Crustacean lethality test

Lethal activity was detected in the extracts of two hydrozoan jellyfishes Pantachogon haeckeli and Solmissus incisa (Table 1). The crude extracts of all of the three tested scyphozoan jellyfishes (Atolla vanhoeffeni, Atolla wyvillei, and Periphylla periphylla) exhibited lethal activity (Table 1). Among these five jellyfishes, the extract from Atolla wyvillei had the most potent lethal activity (2.0 mg/g, Table 1). In addition, paralytic activity on the tested shrimp was observed only for the S. incisa crude extract. Neither the heat-treated nor the methanol-treated jellyfish extracts of any of the species showed crustacean lethality activity.

SDS-PAGE

Results in the SDS-PAGE of the crude extracts from Atolla vanhoeffeni and Atolla wyvillei are shown in Fig. 2. It was revealed that both crude extracts contain numerous polypeptides. The protein concentration of crude extract from A. vanhoeffeni (2.2 mg protein/ml) and A. wyvillei (1.3 mg protein/ml) was quantified by the BCA methods.

Fig. 2
figure2

Silver-stained SDS-PAGE (12.5 % acrylamide) of the jellyfish extracts. a The polypeptide bands from the crude extract of Atolla wyvillei. b The polypeptide bands from the crude extract of A. vanhoeffeni

Discussion

In this study, the active compound extractions were done with buffer because our final research targets were polypeptides in the water-soluble polar fraction. So far, most of the bioactive compounds obtained from marine organisms have been extracted with organic solvents such as methanol and acetone, because traditional natural product studies on marine animals have been mainly carried out on non- or less-polar compounds rather than on water-soluble highly polar compounds such as polypeptides [24, 25]. During this study, in spite of keeping the crude extracts in the refrigerator or freezer, all of the extracts exhibited large decreases in activity within a few days. It has also been reported that most of the jellyfish polypeptide toxins studied to date are very unstable during the purification process [26]. Furthermore, all the heat-treated and the methanol-treated crude jellyfish extracts lost their cytotoxic, hemolytic, and lethal activities. From these results, it is inferred that the bioactive compounds in the water-soluble extracts in this study were unstable polypeptides (proteins). Therefore, both extracts from Atolla vanhoeffeni (11 μg total polypeptide per lane) and Atolla wyvillei (7 μg total polypeptide per lane) were checked with SDS-PAGE, because these extracts showed potent crustacean lethal activities. However, it is impossible to speculate as to which polypeptide band(s) corresponds to the crustacean lethal compound(s), assuming that the active compound(s) is or are polypeptide(s). To identify the active compound(s), it is necessary to purify the bioactive substance(s) from the deep-sea jellyfishes while being guided by bioactivity tests such as those used in this study.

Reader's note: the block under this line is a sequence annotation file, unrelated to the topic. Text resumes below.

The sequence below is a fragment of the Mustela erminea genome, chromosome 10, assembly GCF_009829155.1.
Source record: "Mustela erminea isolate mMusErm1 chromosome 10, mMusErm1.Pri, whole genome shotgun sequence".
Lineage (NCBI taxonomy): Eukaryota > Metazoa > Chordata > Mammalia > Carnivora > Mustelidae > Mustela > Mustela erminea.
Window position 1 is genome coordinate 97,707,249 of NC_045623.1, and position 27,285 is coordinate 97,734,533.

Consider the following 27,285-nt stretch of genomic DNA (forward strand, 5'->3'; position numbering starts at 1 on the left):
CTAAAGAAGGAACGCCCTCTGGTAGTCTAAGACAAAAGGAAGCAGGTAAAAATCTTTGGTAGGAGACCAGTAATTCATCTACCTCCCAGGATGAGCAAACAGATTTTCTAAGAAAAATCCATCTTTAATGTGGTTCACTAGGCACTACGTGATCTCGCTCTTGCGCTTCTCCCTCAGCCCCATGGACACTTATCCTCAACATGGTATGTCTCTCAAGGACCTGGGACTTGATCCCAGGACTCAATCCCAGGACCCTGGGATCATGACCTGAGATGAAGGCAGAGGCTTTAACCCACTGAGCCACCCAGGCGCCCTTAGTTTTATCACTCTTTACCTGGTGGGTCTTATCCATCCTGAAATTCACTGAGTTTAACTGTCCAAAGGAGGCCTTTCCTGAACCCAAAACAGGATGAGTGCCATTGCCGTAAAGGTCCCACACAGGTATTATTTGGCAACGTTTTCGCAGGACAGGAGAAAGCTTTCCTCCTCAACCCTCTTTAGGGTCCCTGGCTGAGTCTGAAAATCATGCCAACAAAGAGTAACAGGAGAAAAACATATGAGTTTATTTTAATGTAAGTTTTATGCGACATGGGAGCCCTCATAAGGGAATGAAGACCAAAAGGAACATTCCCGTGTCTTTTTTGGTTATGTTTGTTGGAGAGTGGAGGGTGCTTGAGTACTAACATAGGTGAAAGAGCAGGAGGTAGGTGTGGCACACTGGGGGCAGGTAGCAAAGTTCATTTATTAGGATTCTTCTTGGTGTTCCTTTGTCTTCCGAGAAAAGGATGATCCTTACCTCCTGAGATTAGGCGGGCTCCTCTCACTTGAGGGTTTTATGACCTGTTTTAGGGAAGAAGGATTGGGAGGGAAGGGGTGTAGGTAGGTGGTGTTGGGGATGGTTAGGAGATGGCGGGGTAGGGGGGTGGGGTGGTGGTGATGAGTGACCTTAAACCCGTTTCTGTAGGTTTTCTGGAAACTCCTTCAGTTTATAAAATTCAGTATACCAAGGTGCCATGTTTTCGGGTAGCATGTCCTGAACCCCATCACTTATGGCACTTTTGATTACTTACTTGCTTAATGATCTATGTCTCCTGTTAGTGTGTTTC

The cytotoxicity tests revealed that more than 50 % of the tested jellyfish species contain cytotoxic compounds (Table 1). Cytotoxicity tests have been widely used in screening for anticancer agents in pharmaceutical research [27, 28]. Thus, the deep-sea jellyfish species that showed cytotoxicity might be potential bioresources for future anticancer drugs.

The results of the hemolytic activity tests showed that hemolytically active compounds clearly existed in three of the hydrozoan jellyfish tested (Table 1). The hemolytically active compounds were found in members of the order Trachymedusae. All previously characterized hemolytic water-soluble compounds from shallow water cnidarians have been polypeptides [29]. Hemolytic active compounds are occasionally cytolytic, too. For example, actinoporins (toxic polypeptides from sea anemones) show both hemolytic and cytolytic activities. The mode of action of actinoporins is attributed to the formation of small pores in the cell membrane with oligomerization of three or four actinoporin molecules [30]. Similarly, the extracts of Arctapodema sp. and C. sericeum showed both hemolytic and cytotoxic activities, and thus might have pore-forming cytolytic toxins such as actinoporins. An anticancer effect in a member of the actinoporins has been reported [31]. Thus, the hemolytic compounds from deep-sea jellyfish might have the potential for such a medicinal use.